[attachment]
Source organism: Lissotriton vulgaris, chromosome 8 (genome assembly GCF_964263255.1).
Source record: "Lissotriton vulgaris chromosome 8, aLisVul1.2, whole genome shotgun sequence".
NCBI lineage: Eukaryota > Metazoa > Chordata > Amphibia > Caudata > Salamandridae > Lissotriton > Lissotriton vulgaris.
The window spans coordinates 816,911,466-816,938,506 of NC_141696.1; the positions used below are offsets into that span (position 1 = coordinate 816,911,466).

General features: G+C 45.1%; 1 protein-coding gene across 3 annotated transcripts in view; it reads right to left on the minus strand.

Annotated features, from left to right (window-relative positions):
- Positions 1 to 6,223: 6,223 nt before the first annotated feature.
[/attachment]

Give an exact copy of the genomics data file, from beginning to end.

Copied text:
Source organism: Lissotriton vulgaris, chromosome 8 (genome assembly GCF_964263255.1).
Source record: "Lissotriton vulgaris chromosome 8, aLisVul1.2, whole genome shotgun sequence".
NCBI lineage: Eukaryota > Metazoa > Chordata > Amphibia > Caudata > Salamandridae > Lissotriton > Lissotriton vulgaris.
The window spans coordinates 816,911,466-816,938,506 of NC_141696.1; the positions used below are offsets into that span (position 1 = coordinate 816,911,466).

General features: G+C 45.1%; 1 protein-coding gene across 3 annotated transcripts in view; it reads right to left on the minus strand.

Annotated features, from left to right (window-relative positions):
- Positions 1 to 6,223: 6,223 nt before the first annotated feature.